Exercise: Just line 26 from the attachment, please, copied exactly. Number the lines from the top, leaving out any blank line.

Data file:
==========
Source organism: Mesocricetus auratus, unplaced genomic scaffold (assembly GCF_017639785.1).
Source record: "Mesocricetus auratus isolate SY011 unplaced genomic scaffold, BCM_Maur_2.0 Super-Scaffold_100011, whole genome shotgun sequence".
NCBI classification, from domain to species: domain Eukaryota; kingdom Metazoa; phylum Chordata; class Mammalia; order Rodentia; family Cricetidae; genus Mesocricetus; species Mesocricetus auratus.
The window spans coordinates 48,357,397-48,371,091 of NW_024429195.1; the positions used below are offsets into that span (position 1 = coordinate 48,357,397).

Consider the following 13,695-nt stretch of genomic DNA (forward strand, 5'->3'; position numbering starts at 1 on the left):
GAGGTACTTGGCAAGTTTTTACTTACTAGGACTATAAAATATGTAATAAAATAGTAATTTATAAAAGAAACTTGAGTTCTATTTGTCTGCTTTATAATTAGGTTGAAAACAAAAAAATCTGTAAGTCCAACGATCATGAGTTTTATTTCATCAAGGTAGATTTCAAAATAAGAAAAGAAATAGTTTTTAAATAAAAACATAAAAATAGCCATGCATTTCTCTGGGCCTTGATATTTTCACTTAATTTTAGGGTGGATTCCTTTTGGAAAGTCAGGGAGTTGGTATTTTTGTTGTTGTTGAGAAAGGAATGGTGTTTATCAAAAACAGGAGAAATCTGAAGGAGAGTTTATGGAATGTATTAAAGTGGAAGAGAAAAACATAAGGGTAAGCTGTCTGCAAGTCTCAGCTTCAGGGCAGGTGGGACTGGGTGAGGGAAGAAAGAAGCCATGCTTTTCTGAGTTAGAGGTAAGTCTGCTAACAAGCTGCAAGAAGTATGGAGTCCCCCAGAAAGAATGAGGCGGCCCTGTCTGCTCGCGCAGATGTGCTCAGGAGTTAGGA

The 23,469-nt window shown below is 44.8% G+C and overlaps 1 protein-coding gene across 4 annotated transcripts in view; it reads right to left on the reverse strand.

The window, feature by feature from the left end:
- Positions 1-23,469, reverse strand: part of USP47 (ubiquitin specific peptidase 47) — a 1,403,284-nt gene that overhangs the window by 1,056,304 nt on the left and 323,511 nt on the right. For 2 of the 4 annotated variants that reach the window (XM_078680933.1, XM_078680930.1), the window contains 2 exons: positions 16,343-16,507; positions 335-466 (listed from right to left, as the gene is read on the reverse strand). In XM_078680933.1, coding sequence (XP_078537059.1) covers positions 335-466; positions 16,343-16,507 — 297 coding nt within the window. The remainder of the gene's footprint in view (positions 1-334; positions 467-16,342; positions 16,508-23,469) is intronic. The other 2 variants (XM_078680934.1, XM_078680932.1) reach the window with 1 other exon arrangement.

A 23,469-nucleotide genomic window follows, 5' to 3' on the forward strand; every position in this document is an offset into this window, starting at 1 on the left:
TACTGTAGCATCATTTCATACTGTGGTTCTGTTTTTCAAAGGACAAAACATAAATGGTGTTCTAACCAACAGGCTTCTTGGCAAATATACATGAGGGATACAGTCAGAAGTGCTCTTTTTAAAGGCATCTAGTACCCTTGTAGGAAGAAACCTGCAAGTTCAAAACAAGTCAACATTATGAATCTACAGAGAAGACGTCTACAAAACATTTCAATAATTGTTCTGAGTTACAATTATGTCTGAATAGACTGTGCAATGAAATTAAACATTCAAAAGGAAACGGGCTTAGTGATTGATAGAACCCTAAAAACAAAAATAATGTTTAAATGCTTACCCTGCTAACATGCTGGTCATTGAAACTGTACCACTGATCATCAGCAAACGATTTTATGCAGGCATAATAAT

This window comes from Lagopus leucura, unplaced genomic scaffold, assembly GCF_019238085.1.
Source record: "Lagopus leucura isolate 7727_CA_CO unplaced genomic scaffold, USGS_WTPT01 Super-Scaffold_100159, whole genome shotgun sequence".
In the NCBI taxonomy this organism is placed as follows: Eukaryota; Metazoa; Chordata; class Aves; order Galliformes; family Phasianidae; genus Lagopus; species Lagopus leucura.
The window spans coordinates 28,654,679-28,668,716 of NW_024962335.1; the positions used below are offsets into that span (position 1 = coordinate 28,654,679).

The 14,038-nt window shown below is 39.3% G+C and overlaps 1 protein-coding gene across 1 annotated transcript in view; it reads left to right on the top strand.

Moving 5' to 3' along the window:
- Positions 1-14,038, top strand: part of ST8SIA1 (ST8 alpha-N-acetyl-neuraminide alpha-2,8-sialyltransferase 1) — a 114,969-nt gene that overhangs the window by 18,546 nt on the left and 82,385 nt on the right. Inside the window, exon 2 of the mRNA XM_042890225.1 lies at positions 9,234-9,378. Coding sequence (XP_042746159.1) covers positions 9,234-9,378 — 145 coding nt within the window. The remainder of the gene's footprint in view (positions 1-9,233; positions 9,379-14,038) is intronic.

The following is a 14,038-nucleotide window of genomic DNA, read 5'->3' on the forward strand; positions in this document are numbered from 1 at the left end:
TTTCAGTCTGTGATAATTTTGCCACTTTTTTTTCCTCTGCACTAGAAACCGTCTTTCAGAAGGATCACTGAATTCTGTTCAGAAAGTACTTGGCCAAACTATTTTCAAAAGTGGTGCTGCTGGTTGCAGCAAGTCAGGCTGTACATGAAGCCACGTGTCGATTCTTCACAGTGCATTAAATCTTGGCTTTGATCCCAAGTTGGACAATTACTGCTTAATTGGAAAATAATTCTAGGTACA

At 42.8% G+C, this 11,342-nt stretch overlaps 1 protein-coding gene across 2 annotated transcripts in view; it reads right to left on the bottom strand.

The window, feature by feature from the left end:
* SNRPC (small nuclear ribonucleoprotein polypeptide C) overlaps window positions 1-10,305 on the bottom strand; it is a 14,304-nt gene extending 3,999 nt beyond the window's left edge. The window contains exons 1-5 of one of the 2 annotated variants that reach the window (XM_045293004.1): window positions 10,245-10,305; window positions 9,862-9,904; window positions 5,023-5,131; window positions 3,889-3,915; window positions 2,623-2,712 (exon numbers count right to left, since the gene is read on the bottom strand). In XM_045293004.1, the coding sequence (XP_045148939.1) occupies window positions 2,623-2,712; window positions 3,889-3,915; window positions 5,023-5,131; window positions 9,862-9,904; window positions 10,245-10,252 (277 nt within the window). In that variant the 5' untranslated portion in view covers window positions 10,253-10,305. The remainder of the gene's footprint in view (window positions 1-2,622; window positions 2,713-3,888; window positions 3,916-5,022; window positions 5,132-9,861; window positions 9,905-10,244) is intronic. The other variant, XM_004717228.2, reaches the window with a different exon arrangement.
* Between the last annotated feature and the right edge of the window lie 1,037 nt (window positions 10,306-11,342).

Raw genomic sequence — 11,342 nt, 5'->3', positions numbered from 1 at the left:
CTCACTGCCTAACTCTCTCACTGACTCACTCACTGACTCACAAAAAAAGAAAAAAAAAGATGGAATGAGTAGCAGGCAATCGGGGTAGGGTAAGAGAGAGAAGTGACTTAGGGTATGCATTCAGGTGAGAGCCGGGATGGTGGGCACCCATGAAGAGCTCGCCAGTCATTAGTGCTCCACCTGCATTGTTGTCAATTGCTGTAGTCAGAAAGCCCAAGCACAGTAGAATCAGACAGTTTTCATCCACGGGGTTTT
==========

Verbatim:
CTCACTGCCTAACTCTCTCACTGACTCACTCACTGACTCACAAAAAAAGAAAAAAAAAGATGGAATGAGTAGCAGGCAATCGGGGTAGGGTAAGAGAGAGAAGTGACTTAGGGTATGCATTCAGGTGAGAGCCGGGATGGTGGGCACCCATGAAGAGCTCGCCAGTCATTAGTGCTCCACCTGCATTGTTGTCAATTGCTGTAGTCAGAAAGCCCAAGCACAGTAGAATCAGACAGTTTTCATCCACGGGGTTTT